When we began considering how to best incorporate the Exegetical Summary Series into Accordance, it seemed obvious that we would want to hyperlink as much as we could to resources available for the Accordance Library. So, if I hover over--or press and hold--on a linked reference, I see that content in Instant Details. If we do not have a reference work available for Accordance, the abbreviation is defined by its source information in Instant Details. And, of course, clicking on any of those hyperlinks will open that Bible translation or reference work to the appropriate entry or reference.
However, there was one major reference work used in the Lexicon section throughout the New Testament volumes that was never available in Accordance—the older BAGD lexicon. Although the most recently published volumes of the Exegetical Summary Series were released in 2015, and a number of volumes have already been revised, the first volume was released in 1989. More recent volumes have remained with this older lexicon for sake of consistency, rather than transitioning to the newer Greek-English Lexicon of the New Testament and Other Early Christian Literature—more commonly referred to by the rearranged initials of the editors as BDAG. So, what did we do to remedy this situation? We’ve hyperlinked the older BAGD references to the newer BDAG! Obviously, page and section numbers are ignored because these changed between the editions. However, the BAGD links will direct the reader to the equivalent entry word in the BDAG lexicon.
As far back as history records such things, reading the Bible has always led to both questions and disagreements about the answers to those questions. A good commentary will tackle various interpretations and disagreeing viewpoints, but with so many commentaries available today, how do you keep track of all the commentaries themselves?
Here is another place where the Exegetical Summary Series stands unique among biblical reference works. Following the Lexicon section, the reader will find a series of questions that can be asked of the Bible verse with a survey of answers from modern commentaries. Regarding Matt 18:10, the Exegetical Summary Series offers three questions with answers from commentaries. To me, the inclusion of these subjects as questions have almost a catechetical feel to them. At the same time, there’s also a rabbinic flavor to this section, especially as demonstrated in this third question which surveys different answers to the question of the identity of the little ones’ angels.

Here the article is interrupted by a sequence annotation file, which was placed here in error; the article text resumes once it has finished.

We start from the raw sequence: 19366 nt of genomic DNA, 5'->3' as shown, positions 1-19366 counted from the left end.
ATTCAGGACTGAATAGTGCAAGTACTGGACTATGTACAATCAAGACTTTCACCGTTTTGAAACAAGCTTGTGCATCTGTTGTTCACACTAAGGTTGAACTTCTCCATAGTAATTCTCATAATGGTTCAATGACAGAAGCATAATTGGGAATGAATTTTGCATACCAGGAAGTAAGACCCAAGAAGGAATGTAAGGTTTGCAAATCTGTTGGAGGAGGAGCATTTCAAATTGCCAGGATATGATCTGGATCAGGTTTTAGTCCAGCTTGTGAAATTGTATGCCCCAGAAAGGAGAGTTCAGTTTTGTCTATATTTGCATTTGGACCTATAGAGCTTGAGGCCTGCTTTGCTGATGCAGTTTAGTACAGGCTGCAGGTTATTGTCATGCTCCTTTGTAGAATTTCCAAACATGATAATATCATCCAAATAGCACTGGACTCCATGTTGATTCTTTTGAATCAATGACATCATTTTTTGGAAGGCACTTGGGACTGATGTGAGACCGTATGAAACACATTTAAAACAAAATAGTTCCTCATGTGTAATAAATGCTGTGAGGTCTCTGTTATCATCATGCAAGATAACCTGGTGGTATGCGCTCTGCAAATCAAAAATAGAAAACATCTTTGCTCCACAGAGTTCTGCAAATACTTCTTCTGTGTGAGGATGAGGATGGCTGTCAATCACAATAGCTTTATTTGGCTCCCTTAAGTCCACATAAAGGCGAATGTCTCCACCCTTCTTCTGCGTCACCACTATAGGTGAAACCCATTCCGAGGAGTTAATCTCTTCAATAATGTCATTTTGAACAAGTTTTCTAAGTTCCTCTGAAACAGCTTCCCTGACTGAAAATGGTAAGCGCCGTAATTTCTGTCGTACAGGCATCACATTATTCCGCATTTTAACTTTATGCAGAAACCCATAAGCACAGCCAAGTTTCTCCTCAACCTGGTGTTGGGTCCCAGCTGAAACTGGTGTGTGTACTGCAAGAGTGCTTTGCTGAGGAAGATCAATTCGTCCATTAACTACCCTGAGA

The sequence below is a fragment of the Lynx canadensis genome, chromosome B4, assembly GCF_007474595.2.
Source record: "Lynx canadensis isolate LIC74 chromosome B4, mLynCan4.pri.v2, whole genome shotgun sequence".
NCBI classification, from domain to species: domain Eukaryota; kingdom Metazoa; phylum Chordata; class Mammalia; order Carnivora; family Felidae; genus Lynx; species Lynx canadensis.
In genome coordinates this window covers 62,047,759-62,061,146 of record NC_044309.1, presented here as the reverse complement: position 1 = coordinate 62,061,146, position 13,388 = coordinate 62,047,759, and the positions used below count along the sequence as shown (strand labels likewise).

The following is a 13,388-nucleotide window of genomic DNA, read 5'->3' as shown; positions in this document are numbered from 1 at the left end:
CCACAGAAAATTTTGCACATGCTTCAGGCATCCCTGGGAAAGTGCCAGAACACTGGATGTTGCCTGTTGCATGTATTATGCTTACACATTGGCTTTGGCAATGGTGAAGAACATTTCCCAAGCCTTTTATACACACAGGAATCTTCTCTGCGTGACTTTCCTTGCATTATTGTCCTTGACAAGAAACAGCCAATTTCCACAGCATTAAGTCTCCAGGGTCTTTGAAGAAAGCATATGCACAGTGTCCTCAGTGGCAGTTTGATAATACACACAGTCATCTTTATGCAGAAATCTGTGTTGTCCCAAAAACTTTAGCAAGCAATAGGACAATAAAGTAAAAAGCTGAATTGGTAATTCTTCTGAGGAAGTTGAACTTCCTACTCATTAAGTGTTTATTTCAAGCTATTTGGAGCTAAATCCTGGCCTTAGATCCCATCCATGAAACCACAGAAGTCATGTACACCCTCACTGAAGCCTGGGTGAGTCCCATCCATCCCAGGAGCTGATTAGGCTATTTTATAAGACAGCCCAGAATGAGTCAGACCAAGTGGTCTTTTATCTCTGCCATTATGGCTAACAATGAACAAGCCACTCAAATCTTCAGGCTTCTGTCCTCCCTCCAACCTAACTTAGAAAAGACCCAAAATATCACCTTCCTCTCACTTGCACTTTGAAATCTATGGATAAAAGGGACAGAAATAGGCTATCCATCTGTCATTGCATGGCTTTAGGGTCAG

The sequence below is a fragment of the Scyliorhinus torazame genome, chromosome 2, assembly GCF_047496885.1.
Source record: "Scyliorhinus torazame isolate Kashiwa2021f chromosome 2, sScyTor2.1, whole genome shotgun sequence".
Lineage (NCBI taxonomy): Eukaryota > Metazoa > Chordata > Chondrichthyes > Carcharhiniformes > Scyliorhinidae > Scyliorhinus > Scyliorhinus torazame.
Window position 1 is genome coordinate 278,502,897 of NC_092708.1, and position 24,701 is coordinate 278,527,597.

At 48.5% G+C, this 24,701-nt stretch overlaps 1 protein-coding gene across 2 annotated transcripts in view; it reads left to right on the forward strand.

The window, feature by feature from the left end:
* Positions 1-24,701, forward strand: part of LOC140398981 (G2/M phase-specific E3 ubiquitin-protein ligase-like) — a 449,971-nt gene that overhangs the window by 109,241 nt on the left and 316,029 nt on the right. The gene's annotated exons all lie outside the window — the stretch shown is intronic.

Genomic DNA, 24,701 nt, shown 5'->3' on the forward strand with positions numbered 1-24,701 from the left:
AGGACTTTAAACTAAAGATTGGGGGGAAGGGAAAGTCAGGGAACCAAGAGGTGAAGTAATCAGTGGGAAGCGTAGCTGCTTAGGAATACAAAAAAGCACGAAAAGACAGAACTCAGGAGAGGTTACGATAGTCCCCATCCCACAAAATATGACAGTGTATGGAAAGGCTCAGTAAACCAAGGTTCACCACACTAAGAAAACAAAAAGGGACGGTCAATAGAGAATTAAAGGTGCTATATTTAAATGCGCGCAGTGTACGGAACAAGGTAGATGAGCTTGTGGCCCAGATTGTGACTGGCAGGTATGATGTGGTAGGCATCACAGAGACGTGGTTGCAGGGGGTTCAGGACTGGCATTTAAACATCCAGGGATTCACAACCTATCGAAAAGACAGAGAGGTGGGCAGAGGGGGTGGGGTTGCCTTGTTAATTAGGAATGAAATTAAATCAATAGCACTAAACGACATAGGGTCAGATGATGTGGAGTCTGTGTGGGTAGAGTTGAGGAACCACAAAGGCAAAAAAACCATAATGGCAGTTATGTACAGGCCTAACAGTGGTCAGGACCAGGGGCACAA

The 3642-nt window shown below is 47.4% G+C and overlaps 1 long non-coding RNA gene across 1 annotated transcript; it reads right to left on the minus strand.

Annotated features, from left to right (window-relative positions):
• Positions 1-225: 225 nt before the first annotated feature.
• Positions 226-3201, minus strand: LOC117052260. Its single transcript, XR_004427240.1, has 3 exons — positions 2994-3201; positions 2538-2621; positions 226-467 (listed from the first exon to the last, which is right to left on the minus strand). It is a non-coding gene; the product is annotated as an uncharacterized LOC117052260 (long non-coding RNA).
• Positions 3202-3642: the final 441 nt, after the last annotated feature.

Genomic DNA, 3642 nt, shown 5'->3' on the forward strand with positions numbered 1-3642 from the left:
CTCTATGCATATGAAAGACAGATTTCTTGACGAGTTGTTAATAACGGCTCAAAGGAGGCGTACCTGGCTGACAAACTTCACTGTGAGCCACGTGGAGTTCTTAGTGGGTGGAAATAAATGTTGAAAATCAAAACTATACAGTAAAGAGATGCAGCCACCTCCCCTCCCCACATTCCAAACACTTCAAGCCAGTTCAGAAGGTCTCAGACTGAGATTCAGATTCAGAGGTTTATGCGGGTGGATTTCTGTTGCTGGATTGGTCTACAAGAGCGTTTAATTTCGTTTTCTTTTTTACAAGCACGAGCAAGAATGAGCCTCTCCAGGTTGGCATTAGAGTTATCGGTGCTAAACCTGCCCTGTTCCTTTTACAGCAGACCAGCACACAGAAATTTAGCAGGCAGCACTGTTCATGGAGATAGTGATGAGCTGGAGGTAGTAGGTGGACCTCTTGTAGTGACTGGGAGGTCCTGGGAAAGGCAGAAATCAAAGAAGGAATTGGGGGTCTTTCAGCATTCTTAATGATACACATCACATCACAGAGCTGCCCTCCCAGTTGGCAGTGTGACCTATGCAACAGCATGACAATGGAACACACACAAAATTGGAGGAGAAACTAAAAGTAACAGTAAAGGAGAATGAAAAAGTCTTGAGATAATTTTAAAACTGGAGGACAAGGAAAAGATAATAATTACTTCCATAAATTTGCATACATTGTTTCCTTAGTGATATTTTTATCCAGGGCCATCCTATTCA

I might also mention that I looked at a number of “difficult” passages that often spur disagreement among Bible readers. I wanted to know if I could pick up on any bias one way or another on the part of the series editors. I could not. Different positions seem to be presented equally without suggestion of which one might be “correct.”
Is this series for me?
Although the Exegetical Summary Series has a specific target audience of Bible translators, this series will be useful to a much larger group than these. Students, especially those beginning language studies, will find the Lexicon sections invaluable. Pastors and anyone who regularly consults biblical commentaries will appreciate the summaries of interpretive positions found in the Question sections. And as already mentioned, this resource is purposefully designed to be accessed by those who have studied biblical languages and those who haven’t.
With well over half a million links, Accordance users will find that the Exegetical Summary Series is probably the most integrated reference work we have ever released. I recommend moving it to a top position in the Commentaries folder in your Accordance Library so as to get quick access to it from the Info Pane. One of the initial goals of our Info Pane, when it was released with Accordance 11, was to offer easy access to commentaries in an Accordance user's Library. However, the Exegetical Summary Series can practically serve as an “Info Pane within the Info Pane.”
When used by itself, the Exegetical Summary Series can be searched specifically by Reference, Titles, English Content, Scripture, Greek or Hebrew Content, Transliteration, Translation, Manuscripts, Bibliography, Authors or page numbers, thanks to the meticulous content tagging of our developers—something unparalleled on any other Bible software platform.
The Exegetical Summary Series contains 30 volumes, including all New Testament books except Acts and John 10-21, plus the Old Testament books of Joel and Malachi. Although I didn’t take the time to go into further details above, the series also includes introductions to biblical books that survey commentary positions as well as treatment of textual issues.
SIL Exegetical Summary Series (30 Volumes)
List Price $1,154
Regular Price $299